It turns out I was doing the FBA correctly, as I thought, but I needed to do a second FBA to the piece, moving it only 3/4″ instead of a full inch, and add a second dart in order to make it fit. I was soooo close and definitely on the right track, so that was a relief to know. She also very confidently and sincerely stated that I can do this, which meant a lot to me. We talked a bit about adjusting princess seams, and while those are a little intimidating, I think I can handle it.
My “homework” is to do a double FBA to the blouse I’ve been working on and make a muslin. I think I can make it fit this time!
In other news, I’ve just acquired some more vintage patterns…all for free. It’s kind of a funny story. The other day at a fabric store, I was considering getting a reprinted Vintage Vogue pattern and a sweet elderly lady commented on it. We started talking about vintage patterns and she mentioned that she had a bunch of them at home. She said she wanted to get rid of them, and I asked her how much she wanted for them. She said I could have them for free because she was thinking of just taking them to a thrift store.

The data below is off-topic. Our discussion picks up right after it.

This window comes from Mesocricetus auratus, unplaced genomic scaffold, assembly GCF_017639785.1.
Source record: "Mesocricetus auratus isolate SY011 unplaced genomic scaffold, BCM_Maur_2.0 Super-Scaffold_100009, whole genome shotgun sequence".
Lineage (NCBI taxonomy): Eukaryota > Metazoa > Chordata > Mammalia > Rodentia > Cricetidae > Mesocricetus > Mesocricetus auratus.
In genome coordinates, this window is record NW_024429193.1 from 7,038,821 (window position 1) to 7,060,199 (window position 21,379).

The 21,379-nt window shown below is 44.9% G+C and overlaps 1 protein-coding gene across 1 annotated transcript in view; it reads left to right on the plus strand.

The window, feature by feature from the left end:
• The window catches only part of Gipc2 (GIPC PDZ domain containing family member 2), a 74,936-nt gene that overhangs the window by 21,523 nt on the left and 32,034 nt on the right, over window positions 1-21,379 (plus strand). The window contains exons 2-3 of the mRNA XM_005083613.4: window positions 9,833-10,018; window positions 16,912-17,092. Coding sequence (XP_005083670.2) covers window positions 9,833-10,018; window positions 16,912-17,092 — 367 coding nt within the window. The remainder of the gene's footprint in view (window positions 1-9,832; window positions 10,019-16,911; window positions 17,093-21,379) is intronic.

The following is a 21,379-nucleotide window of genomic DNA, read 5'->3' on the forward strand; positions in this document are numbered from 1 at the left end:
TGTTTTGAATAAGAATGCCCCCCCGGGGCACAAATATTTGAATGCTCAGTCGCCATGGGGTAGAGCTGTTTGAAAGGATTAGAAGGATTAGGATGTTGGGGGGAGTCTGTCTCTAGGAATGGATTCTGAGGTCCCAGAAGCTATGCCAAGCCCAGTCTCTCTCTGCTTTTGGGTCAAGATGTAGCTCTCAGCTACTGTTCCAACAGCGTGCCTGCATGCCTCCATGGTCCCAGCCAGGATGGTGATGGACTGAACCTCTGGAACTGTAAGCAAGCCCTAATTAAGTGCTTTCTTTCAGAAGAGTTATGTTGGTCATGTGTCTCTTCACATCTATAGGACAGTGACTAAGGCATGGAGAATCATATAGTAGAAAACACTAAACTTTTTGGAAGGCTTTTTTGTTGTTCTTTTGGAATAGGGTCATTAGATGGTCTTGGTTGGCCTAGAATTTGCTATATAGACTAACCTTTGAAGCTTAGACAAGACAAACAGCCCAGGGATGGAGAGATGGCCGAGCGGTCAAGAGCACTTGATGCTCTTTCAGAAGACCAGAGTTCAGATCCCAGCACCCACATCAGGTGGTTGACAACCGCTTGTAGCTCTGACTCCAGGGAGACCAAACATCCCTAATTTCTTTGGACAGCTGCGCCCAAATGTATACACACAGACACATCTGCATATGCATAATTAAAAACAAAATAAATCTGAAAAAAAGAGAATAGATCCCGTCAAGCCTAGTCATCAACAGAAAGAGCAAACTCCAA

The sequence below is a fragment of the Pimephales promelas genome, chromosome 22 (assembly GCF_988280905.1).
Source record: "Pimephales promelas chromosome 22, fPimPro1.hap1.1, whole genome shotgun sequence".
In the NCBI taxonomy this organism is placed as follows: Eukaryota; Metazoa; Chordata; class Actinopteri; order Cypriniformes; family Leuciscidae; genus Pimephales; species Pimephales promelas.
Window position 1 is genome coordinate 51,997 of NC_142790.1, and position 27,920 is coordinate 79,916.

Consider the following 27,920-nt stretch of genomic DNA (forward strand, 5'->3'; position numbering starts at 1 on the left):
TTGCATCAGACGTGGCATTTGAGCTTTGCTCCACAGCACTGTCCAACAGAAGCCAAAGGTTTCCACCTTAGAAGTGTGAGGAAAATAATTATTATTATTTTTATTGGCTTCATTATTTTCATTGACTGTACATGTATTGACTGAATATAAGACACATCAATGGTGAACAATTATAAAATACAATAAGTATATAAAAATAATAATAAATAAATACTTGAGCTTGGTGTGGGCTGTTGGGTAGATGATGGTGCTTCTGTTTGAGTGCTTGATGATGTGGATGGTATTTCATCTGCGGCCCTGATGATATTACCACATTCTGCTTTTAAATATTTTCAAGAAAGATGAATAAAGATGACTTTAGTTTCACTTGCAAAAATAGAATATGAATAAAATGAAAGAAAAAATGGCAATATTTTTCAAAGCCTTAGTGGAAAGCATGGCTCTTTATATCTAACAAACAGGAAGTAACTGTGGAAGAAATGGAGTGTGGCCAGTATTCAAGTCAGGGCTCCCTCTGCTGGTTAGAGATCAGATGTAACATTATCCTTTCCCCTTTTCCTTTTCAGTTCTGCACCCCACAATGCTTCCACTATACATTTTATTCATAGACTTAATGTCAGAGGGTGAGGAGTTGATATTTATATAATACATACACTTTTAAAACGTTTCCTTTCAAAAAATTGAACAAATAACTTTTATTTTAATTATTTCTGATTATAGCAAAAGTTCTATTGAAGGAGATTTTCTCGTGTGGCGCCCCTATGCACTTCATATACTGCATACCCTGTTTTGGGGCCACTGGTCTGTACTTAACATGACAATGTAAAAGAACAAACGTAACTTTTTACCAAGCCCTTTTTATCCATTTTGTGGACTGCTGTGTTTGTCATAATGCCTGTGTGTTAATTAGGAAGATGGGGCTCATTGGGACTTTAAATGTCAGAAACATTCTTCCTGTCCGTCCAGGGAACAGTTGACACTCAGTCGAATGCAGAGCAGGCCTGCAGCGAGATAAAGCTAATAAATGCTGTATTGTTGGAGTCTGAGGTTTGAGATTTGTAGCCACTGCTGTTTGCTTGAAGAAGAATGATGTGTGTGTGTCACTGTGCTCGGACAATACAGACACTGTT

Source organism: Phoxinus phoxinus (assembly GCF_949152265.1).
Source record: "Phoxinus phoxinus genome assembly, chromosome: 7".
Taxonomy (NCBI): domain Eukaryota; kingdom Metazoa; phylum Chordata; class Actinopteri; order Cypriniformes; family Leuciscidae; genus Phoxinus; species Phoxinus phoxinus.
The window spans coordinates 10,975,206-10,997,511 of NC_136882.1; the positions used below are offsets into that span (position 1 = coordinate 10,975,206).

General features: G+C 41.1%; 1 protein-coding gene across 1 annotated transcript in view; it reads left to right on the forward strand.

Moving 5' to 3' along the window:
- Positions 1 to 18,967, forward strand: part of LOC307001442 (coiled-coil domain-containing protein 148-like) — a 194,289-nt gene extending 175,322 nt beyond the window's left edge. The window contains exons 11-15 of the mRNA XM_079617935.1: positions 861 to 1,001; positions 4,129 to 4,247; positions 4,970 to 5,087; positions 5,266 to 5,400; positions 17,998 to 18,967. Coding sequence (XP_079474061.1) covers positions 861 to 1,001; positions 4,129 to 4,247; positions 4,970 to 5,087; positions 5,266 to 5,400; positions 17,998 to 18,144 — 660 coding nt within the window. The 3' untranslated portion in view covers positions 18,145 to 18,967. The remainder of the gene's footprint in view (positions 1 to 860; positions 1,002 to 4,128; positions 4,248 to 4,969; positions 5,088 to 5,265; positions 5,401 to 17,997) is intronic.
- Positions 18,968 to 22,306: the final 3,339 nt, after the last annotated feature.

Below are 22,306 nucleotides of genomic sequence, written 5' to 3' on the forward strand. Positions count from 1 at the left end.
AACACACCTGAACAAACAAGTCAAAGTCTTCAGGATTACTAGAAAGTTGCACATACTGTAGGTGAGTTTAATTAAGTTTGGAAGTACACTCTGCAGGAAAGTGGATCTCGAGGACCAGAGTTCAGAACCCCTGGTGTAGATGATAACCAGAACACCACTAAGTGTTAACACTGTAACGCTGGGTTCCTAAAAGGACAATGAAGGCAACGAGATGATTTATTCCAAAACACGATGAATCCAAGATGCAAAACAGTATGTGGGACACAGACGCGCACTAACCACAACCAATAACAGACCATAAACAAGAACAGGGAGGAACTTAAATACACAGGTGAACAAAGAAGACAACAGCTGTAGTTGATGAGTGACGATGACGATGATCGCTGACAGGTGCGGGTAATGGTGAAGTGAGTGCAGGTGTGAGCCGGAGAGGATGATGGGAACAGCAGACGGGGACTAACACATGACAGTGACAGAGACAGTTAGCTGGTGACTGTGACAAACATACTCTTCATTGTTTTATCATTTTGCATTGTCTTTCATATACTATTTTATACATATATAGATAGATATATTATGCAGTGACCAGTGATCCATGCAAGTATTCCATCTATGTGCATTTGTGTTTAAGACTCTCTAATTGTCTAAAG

Yes, I nearly passed out.
She gave me her contact information, and I went over to her house last night to check out the patterns. She had three file cabinet drawers full of patterns! Many of them were from the 1970s, 1980s, and 1990s — styles that I don’t particularly like — but I rounded up two grocery sacks full of patterns from the 1950s and 1960s! Almost all of them are too small for me, but I don’t mind. I can grade them up or set them aside for my daughter when she’s older, especially the ones that are too “youthful” for me anyway.